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A Good Death: the role of the local authority in end of life care

 

Few of us like to talk about dying. Despite the fact that death is a universal prospect for all of us, we often shy away from discussing the topic – uncomfortable to share our fears, let alone our hopes or expectations.

We do know, however, that most of us would prefer to die at home. Research shows that 70 per cent of adults would like to be cared for and die in their own home [1]. But the great majority of us still die in hospital, and only two out of ten are able to remain in their homes in their final days.

Whilst in recent years there has been progress within the health sector, with the NHS publishing its End of Life Care Strategy in 2008, the engagement of local authorities has been more mixed. This is significant because many local authority services, such as social care and housing, are crucial components when delivering high quality end of life care.

With this in mind, we recently published a report with Home Group, A Good Death: the role of the local authority in end of life care, which examines the role of local authorities in end of life care provision and considers how councils can best develop their part in this important service provision.

As part of research, we surveyed 91 upper tier councils. Our survey revealed some interesting findings:

  • Six out of 10 respondents thought that their existing end of life care arrangements would not be sufficient in future.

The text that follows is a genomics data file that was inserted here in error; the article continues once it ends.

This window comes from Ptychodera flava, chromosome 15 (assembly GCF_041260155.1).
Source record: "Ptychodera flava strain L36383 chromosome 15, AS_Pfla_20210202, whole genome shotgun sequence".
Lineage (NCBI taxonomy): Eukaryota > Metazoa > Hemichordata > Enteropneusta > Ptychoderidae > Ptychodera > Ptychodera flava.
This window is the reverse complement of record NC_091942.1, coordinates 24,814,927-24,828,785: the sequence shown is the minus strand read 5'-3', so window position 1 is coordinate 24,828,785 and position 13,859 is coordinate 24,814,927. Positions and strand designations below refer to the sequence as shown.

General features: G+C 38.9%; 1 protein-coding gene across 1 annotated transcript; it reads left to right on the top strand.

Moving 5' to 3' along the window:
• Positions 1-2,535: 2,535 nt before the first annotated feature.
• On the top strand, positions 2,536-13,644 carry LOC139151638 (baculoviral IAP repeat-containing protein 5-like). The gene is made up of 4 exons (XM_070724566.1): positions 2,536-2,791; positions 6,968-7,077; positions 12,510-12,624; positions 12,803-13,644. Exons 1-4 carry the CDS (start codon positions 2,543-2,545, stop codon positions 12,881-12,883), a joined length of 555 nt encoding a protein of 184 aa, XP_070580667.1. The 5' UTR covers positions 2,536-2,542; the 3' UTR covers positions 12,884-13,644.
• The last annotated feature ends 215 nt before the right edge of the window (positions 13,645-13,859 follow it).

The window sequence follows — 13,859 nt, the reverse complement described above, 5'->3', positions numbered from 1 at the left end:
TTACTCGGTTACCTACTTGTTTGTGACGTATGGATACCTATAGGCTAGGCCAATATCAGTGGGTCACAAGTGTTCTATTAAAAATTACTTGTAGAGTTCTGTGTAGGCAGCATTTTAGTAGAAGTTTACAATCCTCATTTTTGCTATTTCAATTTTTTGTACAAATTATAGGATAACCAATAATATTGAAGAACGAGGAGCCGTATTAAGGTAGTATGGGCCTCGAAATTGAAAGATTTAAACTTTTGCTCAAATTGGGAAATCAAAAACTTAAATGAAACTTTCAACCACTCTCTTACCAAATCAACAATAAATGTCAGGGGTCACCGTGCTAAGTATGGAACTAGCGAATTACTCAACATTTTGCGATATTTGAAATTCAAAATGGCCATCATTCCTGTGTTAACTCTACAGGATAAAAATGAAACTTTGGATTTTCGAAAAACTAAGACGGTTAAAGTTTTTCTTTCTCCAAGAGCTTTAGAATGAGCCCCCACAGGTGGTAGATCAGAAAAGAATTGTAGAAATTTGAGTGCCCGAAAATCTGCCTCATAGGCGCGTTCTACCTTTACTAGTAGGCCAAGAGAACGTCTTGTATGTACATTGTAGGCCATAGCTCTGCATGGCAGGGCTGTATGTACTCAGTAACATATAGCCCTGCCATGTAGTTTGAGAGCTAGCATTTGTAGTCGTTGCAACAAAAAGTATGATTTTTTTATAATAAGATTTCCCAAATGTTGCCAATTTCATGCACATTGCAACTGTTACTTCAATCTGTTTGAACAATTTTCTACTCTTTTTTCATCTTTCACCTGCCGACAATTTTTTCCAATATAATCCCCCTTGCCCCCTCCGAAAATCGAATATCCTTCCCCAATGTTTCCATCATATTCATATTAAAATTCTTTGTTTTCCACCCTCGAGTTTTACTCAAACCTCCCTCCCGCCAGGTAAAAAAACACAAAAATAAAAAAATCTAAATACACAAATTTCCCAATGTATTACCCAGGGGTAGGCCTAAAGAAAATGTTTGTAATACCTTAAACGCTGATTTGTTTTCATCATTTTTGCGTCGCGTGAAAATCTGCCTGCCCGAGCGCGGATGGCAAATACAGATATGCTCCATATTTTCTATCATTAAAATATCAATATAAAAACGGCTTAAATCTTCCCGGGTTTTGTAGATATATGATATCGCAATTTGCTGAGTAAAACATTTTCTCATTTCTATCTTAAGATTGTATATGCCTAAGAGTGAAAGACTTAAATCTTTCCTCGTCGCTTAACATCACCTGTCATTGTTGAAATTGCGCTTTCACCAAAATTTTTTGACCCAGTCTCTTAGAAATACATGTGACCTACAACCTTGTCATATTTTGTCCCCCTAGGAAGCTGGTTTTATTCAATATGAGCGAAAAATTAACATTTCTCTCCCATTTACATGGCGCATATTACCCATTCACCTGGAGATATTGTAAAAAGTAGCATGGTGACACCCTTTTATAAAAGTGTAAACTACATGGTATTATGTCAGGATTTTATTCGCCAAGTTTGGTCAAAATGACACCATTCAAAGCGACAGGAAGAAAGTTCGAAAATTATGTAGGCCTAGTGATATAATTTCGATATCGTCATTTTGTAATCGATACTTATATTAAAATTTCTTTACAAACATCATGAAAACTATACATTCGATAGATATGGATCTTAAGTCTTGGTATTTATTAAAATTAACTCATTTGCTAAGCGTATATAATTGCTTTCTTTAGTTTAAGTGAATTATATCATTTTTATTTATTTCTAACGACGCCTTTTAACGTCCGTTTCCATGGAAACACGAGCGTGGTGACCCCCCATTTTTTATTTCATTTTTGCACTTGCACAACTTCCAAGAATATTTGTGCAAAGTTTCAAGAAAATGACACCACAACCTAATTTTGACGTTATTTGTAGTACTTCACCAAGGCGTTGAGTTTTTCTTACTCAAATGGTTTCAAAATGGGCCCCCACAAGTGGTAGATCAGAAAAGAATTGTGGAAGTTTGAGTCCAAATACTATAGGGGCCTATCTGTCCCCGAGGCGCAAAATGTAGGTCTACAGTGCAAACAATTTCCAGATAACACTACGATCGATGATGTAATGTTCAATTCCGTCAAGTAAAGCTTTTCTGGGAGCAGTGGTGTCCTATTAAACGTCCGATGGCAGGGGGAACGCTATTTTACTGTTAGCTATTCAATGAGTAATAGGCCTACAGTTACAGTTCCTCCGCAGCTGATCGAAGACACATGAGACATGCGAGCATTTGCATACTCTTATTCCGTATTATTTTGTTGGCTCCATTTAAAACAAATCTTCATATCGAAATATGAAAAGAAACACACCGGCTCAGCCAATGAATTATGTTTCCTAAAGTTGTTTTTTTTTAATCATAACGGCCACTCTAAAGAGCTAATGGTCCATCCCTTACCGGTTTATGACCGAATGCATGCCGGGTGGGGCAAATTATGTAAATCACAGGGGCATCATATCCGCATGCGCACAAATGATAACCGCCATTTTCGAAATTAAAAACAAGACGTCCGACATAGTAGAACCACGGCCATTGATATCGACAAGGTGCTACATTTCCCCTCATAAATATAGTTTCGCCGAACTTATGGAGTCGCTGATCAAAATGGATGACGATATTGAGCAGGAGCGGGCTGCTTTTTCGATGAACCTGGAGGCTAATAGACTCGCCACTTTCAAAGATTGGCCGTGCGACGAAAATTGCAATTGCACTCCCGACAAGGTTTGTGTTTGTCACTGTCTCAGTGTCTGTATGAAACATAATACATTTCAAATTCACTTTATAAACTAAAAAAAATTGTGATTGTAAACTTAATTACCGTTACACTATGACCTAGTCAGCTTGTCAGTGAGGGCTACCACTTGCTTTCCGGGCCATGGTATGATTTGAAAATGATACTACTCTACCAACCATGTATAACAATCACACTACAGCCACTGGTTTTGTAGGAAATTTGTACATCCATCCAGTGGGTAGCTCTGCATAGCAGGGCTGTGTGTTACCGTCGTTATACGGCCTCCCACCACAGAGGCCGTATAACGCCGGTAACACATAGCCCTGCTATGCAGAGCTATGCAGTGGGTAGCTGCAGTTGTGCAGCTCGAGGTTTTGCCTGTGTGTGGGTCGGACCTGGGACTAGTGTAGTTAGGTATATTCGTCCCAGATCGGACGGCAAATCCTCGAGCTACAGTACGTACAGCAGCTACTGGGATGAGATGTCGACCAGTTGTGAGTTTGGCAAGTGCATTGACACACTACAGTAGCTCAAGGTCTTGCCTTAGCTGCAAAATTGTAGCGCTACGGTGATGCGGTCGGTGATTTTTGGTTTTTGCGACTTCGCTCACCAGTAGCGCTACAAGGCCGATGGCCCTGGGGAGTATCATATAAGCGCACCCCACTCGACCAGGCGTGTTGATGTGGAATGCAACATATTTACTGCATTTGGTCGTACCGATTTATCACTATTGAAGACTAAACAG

• Four out of 10 thought that Health and Wellbeing Boards should lead on end of life care in future. However, only three out of 10 said that their shadow health and wellbeing boards had identified end of life care as a priority.
  • Only a quarter of respondents said that housing departments were engaged with social care on end of life care issues, despite the often crucial role of housing in supporting quality of life outcomes.

Our report highlights how a lack of collaboration between local agencies leads to more people dying in hospitals, rather than in the manner they choose.

This trend can, however, be reversed. Councils, with their new convening powers through the Health and Wellbeing Boards, are ideally placed to bring together health, social care and housing. Our report therefore calls for councils to take ownership of the end of life care agenda in order to enable people to spend their final days in dignity.

 


[1] NatCen survey on attitudes towards dying, death and bereavement commissioned on behalf of the Dying Matters coalition, July – September 2009

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